United Stations Radio Networks star Lou Dobbs definitely wants to influence public policy, but just how he will do so is an open question. And making a run for either the Senate or the White House is definitely on the table.
Speculation on Dobbs’ future has been a popular media parlor game since his recent and sudden departure from CNN. Even before that announcement there was speculation that he may be headed for Fox News Channel or its new sister Fox Business Network.
Dobbs himself poured some fuel on the smoldering political speculation in an interview with Reuters. “I am ruling nothing out,” he said. “I have come to no conclusions and no decisions. Do I seek to have some influence on public policy? Absolutely. Do I seek to represent and champion the middle class in this country and those who aspire to it? Absolutely. And I will.”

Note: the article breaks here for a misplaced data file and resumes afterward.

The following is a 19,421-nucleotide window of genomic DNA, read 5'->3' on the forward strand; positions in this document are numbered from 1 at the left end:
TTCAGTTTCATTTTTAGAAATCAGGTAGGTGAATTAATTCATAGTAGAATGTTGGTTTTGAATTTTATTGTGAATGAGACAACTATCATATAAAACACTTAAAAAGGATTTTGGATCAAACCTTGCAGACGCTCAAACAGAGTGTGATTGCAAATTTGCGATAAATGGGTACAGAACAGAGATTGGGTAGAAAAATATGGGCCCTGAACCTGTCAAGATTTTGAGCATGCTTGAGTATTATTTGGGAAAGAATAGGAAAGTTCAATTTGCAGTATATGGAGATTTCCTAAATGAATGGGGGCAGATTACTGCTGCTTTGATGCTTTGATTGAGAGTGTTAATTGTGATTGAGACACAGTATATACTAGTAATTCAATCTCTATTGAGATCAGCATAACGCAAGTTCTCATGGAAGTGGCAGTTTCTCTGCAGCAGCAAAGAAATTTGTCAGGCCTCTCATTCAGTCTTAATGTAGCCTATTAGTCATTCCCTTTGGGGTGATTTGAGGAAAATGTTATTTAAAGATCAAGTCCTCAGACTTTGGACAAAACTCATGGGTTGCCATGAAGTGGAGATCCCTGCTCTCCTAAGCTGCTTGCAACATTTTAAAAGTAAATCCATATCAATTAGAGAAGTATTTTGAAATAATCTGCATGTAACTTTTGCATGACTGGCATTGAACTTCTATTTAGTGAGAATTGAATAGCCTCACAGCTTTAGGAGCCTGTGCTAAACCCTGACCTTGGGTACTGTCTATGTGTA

Much of the political speculation thus far has centered on the Senate seat currently held by Bob Menendez (D-NJ), where the independent Dobbs could run without party affiliation or possibly as a Republican candidate. Menendez will have to defend the seat in the 2012 election cycle. That same year would offer Dobbs the chance to run as a Republican or third party candidate for the job currently held down by Barack Obama.
RBR-TVBR observation: A move into politics by a broadcaster comes with a certain peril – there is ample footage available out there to provide oppo research teams with a treasure trove of negative advertising material. Those delving into the Dobbs collection on the internet will find plenty of quotes to work with.
But the successful run for the Senate recently mounted by Al Franken (D-MN) should give celebrity politicians everywhere cause for celebration. Few media figures offer as much material to their oppo research antagonists as a comedian, whose very job description often involves doing and saying outrageous things.
If Franken was able to overcome his recorded past, there is a good chance Dobbs will be able to do so as well.